OPA to Promote "Sessions" Among Members, Buyers
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The Online Publishers Association is taking on the role of evangelist, spreading the good word about what it sees as a major remedy for the industry's current woes -- "surround sessions."
A method of selling advertising begun by New York Times Digital's NYTimes.com, sessions involve a Web surfer seeing ads from just a single advertiser as they browse a site -- enabling, for instance, an advertiser to deliver a range of creatives and messages uncluttered by competing ads.
Michael Zimbalist, acting executive director of the New York-based trade organization (of which NYTimes.com is a member), said his group was gearing up to make sure other sites use the technique as well -- because it's critical to help the industry win a bigger slice of the pie.
To boost interest, Zimbalist said the OPA had begun briefing members on how to position and sell the sessions, as well as how to implement them technologically. A second series of roundtables is on the way, geared toward media buyers.
Additionally, Zimbalist added that the group is looking to reach out to the planning tool providers -- such as NetRatings and Nielsen Media Research -- and third-party ad serving companies. And, in what could be the crowning jewel, the group also is looking into doing research in conjunction with Millward Brown, to prove the sessions' efficacy against the research firm's years of traditional media research.
"We're looking to demonstrate the session as the basic unit of buying, and how that compares to other units of buying in other media," he said. "This is the first time that we've had something that's impactful enough that we can look at it, apples to apples, with, say, viewing one print ad or TV spot. In the past, in spite of what they might have said, I don't think anyone would have compared one banner exposure ... to an impression in another medium.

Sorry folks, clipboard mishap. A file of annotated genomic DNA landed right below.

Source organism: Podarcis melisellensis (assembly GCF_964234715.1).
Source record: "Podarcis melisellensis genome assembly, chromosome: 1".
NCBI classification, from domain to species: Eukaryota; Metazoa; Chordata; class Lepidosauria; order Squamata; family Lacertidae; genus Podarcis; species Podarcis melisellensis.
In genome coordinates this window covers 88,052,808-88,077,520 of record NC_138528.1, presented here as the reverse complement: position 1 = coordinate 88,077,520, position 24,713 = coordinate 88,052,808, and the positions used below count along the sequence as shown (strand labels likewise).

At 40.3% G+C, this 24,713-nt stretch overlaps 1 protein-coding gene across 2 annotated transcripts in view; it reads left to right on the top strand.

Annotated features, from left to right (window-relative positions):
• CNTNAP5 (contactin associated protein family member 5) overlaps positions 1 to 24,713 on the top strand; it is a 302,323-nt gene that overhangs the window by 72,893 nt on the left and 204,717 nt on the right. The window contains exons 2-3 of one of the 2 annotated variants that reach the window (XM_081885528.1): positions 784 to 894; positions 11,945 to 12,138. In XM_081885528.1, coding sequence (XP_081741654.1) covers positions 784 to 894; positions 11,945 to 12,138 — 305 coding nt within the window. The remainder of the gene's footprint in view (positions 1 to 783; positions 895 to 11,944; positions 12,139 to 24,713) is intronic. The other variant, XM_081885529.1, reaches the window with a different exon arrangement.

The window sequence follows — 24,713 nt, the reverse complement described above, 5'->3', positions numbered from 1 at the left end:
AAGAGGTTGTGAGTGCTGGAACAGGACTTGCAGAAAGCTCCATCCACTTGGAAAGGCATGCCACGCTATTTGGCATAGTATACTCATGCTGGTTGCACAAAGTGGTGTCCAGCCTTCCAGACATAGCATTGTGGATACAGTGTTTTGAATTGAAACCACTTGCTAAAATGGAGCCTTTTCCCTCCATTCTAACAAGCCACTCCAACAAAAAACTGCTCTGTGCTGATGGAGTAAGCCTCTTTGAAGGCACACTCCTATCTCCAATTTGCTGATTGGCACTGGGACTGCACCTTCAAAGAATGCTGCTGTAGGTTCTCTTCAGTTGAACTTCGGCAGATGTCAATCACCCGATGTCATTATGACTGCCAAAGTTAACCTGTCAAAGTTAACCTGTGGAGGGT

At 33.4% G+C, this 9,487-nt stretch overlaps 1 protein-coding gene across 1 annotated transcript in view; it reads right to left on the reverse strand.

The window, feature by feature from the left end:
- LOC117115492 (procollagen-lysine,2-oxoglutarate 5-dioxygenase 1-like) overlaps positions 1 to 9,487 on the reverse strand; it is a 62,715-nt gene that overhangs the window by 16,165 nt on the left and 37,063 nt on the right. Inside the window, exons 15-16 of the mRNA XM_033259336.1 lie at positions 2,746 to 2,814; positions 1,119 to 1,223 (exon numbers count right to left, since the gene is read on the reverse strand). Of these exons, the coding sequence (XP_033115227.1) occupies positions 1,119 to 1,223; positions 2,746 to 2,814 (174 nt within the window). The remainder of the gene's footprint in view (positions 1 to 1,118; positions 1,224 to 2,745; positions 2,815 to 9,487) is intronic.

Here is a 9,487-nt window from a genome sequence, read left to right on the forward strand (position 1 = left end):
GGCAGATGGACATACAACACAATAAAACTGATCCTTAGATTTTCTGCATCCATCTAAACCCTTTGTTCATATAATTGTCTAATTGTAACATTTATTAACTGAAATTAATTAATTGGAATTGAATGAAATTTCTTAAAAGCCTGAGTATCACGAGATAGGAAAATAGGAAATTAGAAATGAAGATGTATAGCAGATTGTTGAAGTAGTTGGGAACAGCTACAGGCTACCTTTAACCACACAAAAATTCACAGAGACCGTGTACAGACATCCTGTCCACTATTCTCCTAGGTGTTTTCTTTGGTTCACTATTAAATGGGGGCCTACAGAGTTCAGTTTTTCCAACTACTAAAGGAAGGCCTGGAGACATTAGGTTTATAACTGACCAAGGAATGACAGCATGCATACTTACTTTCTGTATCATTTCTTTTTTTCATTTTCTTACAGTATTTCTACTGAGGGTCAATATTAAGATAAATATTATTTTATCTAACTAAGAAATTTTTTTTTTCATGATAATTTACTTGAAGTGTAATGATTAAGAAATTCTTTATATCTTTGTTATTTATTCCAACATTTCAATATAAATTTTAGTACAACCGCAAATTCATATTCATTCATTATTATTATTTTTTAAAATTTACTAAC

Zimbalist said he sees the effort as crucial for the industry's growth. Because sessions can deliver multiple, uncluttered impressions, the units would effectively change the way media is packaged, changing selling by impression to selling by audience. And that's a good thing, some believe, since it's similar to the way that television inventory is sold.
"The session allows you to move from a sales impression to a sales audience ... and that is critically required," he said. "Really this goes beyond this into one of the larger issues that online publishers has faced overall, which is bringing online measures in line with measures used by other planners in planning their media."
Zimbalist also said he hoped the group, through its promotion of the model, would help the industry avoid repeating some of its earlier pitfalls.
"One of the first things that happened after the New York Times made their initial sales of these, I, as the head of the OPA, was approached by some media buyers, who said 'I really like this, where else can I buy it?'" he said. "A pitfall that we've had for a long time in the industry is doing one-offs. If [just] the New York Times offered this ... there would be little traction. It's something that needs to be bought across portals, quality sites, and through the OPA, as an industry trade organization, to reach out and make sure it's widely embraced."